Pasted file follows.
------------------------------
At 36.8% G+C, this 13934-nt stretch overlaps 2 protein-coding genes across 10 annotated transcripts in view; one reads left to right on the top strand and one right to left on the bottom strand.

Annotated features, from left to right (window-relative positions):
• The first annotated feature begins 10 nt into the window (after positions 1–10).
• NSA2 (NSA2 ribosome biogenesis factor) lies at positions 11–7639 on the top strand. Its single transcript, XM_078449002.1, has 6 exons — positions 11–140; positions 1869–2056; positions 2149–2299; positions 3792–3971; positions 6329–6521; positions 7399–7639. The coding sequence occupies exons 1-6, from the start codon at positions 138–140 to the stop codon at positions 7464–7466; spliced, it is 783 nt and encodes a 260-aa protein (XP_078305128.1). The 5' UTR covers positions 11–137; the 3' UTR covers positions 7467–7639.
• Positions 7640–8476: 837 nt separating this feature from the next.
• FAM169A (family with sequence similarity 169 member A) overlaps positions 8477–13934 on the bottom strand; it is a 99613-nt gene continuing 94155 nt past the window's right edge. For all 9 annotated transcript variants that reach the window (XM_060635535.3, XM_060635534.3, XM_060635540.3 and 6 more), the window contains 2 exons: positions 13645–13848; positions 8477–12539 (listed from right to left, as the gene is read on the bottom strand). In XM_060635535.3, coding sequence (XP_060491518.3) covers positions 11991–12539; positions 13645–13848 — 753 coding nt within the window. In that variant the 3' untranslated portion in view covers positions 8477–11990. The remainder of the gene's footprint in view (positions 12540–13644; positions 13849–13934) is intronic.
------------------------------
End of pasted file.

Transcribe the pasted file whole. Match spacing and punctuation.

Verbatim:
At 36.8% G+C, this 13934-nt stretch overlaps 2 protein-coding genes across 10 annotated transcripts in view; one reads left to right on the top strand and one right to left on the bottom strand.

Annotated features, from left to right (window-relative positions):
• The first annotated feature begins 10 nt into the window (after positions 1–10).
• NSA2 (NSA2 ribosome biogenesis factor) lies at positions 11–7639 on the top strand. Its single transcript, XM_078449002.1, has 6 exons — positions 11–140; positions 1869–2056; positions 2149–2299; positions 3792–3971; positions 6329–6521; positions 7399–7639. The coding sequence occupies exons 1-6, from the start codon at positions 138–140 to the stop codon at positions 7464–7466; spliced, it is 783 nt and encodes a 260-aa protein (XP_078305128.1). The 5' UTR covers positions 11–137; the 3' UTR covers positions 7467–7639.
• Positions 7640–8476: 837 nt separating this feature from the next.
• FAM169A (family with sequence similarity 169 member A) overlaps positions 8477–13934 on the bottom strand; it is a 99613-nt gene continuing 94155 nt past the window's right edge. For all 9 annotated transcript variants that reach the window (XM_060635535.3, XM_060635534.3, XM_060635540.3 and 6 more), the window contains 2 exons: positions 13645–13848; positions 8477–12539 (listed from right to left, as the gene is read on the bottom strand). In XM_060635535.3, coding sequence (XP_060491518.3) covers positions 11991–12539; positions 13645–13848 — 753 coding nt within the window. In that variant the 3' untranslated portion in view covers positions 8477–11990. The remainder of the gene's footprint in view (positions 12540–13644; positions 13849–13934) is intronic.